“That tells me two things,” said Nick, smiling at my delight. “The Ping proprietary graphite shaft really works for you and you need more loft. The G410 comes with 11 degrees of loft. And I adjusted it up to 13.”
So 13 wasn’t an unlucky number after all!
I hit three more very good drives with the G410, and then Nick handed me the new Cobra King F9 Speedback driver.
“Wow,” I said, waggling my newest weapon, “this is light.”
“Yeah, it’s got a great lightweight shaft,” Nick said, “and I’ve set it at 12 degrees. Let’s see how it goes.”
I set up my ball on the plastic cone, took my stance and swung. The GCHawk showed a high flight pattern, drifting slightly to right, but with good distance—very close to the Ping G410.
I hit three more drives with the Cobra, all of them with the same flight pattern and good distance.
A Different Color for Each Driver
Just like with the irons, each driver result with the GCHawk system featured its own color, so it was easy to compare the clubs.
Nick waved me over to look at the computer screen at his fitting station. He organized the data and scrolled through it.
“Take a look at this,” he said. “The height and launch angle of the Cobra drives are very good.” He kept scrolling. “But here’s the Ping, and overall, the numbers are better for you.”
A Brilliant Fitter
The last thing Nick did was to adjust my current Epic driver to a higher loft and have me hit it again. I was amazed to see it fly as high and almost as far as the best of my G410 drives.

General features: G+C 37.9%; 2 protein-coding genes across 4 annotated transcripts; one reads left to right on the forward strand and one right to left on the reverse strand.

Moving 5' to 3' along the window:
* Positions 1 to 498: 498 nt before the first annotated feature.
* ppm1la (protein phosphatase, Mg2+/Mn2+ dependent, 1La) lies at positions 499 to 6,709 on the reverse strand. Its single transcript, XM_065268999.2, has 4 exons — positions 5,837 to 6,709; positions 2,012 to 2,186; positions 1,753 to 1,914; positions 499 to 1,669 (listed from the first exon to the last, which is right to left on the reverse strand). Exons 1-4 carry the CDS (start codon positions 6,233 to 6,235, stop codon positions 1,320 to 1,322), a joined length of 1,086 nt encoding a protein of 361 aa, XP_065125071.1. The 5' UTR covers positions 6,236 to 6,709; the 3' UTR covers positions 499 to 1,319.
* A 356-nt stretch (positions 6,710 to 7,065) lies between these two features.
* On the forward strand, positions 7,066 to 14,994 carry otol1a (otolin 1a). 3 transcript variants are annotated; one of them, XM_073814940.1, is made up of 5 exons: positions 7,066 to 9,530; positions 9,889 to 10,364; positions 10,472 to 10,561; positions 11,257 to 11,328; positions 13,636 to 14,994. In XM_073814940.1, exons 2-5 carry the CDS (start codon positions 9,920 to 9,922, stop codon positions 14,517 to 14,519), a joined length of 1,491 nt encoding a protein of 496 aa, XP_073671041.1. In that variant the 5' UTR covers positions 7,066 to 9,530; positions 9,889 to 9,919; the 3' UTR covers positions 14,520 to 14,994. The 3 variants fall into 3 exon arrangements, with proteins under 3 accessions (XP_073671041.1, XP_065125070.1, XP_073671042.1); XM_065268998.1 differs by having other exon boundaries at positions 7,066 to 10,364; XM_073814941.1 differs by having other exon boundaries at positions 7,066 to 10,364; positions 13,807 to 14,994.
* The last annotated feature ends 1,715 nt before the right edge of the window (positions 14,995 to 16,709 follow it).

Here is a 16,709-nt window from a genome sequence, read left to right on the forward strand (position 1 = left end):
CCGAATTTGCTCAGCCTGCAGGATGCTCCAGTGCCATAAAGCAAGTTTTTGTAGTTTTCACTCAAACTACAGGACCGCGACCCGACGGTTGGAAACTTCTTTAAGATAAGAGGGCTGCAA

“Nick,” I said, “you are the man!”
I’m all in for the new Ping i500 irons. But I’m waiting for my birthday in June to see if I can coerce my family into the giving me the Ping G410 driver. In the meantime, Nick’s got my old Epic tuned up perfectly, which is the sign of a truly exceptional fitter, one who knows how to maximize the powerful, ‘true-to-life’ GCHawk fitting technology.
No wonder Golf & Ski has been named a GOLF DIGEST Top 100 Clubfitter. With experts like Nick and the best fitting technology available, all of us can maximize our performance and our fun.
Callaway Big Bertha REVA for Women
This product line delivers distance designed for women. Callaway’s R&D team has used significant research and testing with women to develop advanced distance technologies, optimized lofts, swingweights, shaft lengths, and forgiving head shapes.
Callaway Big Bertha B21 Golf Clubs
This is distance any way you swing it. It’s everything that you would expect from a Big Bertha with advanced technologies that make this driver really long, forgiving, and easy to hit.